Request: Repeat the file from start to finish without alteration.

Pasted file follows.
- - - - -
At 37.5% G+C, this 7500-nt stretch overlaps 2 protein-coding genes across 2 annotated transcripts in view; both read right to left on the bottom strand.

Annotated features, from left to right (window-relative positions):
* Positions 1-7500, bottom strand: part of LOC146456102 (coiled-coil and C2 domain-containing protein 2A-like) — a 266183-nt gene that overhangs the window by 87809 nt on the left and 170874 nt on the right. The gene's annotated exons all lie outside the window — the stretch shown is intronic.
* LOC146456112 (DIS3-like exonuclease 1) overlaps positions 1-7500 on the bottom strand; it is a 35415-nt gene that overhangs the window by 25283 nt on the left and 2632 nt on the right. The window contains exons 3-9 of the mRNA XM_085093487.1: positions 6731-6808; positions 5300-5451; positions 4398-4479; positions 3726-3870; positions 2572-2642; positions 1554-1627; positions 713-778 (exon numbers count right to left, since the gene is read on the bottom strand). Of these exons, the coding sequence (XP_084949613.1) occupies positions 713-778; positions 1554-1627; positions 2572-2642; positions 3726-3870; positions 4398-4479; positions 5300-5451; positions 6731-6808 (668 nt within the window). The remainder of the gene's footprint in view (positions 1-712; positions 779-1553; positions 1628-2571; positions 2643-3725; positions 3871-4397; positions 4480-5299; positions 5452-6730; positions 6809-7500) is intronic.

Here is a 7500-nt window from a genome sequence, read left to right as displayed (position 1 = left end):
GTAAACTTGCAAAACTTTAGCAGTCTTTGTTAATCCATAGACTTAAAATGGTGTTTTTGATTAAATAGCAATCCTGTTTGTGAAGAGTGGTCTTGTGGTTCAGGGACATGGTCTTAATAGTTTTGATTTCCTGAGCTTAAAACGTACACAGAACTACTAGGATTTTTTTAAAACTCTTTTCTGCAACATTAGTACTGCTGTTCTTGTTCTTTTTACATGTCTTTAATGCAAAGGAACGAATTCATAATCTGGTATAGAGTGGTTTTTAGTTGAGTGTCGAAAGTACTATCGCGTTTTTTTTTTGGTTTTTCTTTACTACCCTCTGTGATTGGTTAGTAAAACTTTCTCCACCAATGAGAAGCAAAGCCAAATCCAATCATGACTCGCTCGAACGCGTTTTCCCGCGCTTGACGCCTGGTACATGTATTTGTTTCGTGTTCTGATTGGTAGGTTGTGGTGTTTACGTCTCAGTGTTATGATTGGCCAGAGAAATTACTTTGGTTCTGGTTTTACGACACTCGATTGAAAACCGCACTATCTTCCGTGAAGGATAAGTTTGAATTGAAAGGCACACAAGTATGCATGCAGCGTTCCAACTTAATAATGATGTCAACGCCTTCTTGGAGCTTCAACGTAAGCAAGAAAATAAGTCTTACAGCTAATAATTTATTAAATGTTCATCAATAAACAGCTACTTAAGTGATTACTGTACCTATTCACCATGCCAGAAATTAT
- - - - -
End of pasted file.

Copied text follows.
At 37.5% G+C, this 7500-nt stretch overlaps 2 protein-coding genes across 2 annotated transcripts in view; both read right to left on the bottom strand.

Annotated features, from left to right (window-relative positions):
* Positions 1-7500, bottom strand: part of LOC146456102 (coiled-coil and C2 domain-containing protein 2A-like) — a 266183-nt gene that overhangs the window by 87809 nt on the left and 170874 nt on the right. The gene's annotated exons all lie outside the window — the stretch shown is intronic.
* LOC146456112 (DIS3-like exonuclease 1) overlaps positions 1-7500 on the bottom strand; it is a 35415-nt gene that overhangs the window by 25283 nt on the left and 2632 nt on the right. The window contains exons 3-9 of the mRNA XM_085093487.1: positions 6731-6808; positions 5300-5451; positions 4398-4479; positions 3726-3870; positions 2572-2642; positions 1554-1627; positions 713-778 (exon numbers count right to left, since the gene is read on the bottom strand). Of these exons, the coding sequence (XP_084949613.1) occupies positions 713-778; positions 1554-1627; positions 2572-2642; positions 3726-3870; positions 4398-4479; positions 5300-5451; positions 6731-6808 (668 nt within the window). The remainder of the gene's footprint in view (positions 1-712; positions 779-1553; positions 1628-2571; positions 2643-3725; positions 3871-4397; positions 4480-5299; positions 5452-6730; positions 6809-7500) is intronic.

Here is a 7500-nt window from a genome sequence, read left to right as displayed (position 1 = left end):
GTAAACTTGCAAAACTTTAGCAGTCTTTGTTAATCCATAGACTTAAAATGGTGTTTTTGATTAAATAGCAATCCTGTTTGTGAAGAGTGGTCTTGTGGTTCAGGGACATGGTCTTAATAGTTTTGATTTCCTGAGCTTAAAACGTACACAGAACTACTAGGATTTTTTTAAAACTCTTTTCTGCAACATTAGTACTGCTGTTCTTGTTCTTTTTACATGTCTTTAATGCAAAGGAACGAATTCATAATCTGGTATAGAGTGGTTTTTAGTTGAGTGTCGAAAGTACTATCGCGTTTTTTTTTTGGTTTTTCTTTACTACCCTCTGTGATTGGTTAGTAAAACTTTCTCCACCAATGAGAAGCAAAGCCAAATCCAATCATGACTCGCTCGAACGCGTTTTCCCGCGCTTGACGCCTGGTACATGTATTTGTTTCGTGTTCTGATTGGTAGGTTGTGGTGTTTACGTCTCAGTGTTATGATTGGCCAGAGAAATTACTTTGGTTCTGGTTTTACGACACTCGATTGAAAACCGCACTATCTTCCGTGAAGGATAAGTTTGAATTGAAAGGCACACAAGTATGCATGCAGCGTTCCAACTTAATAATGATGTCAACGCCTTCTTGGAGCTTCAACGTAAGCAAGAAAATAAGTCTTACAGCTAATAATTTATTAAATGTTCATCAATAAACAGCTACTTAAGTGATTACTGTACCTATTCACCATGCCAGAAATTAT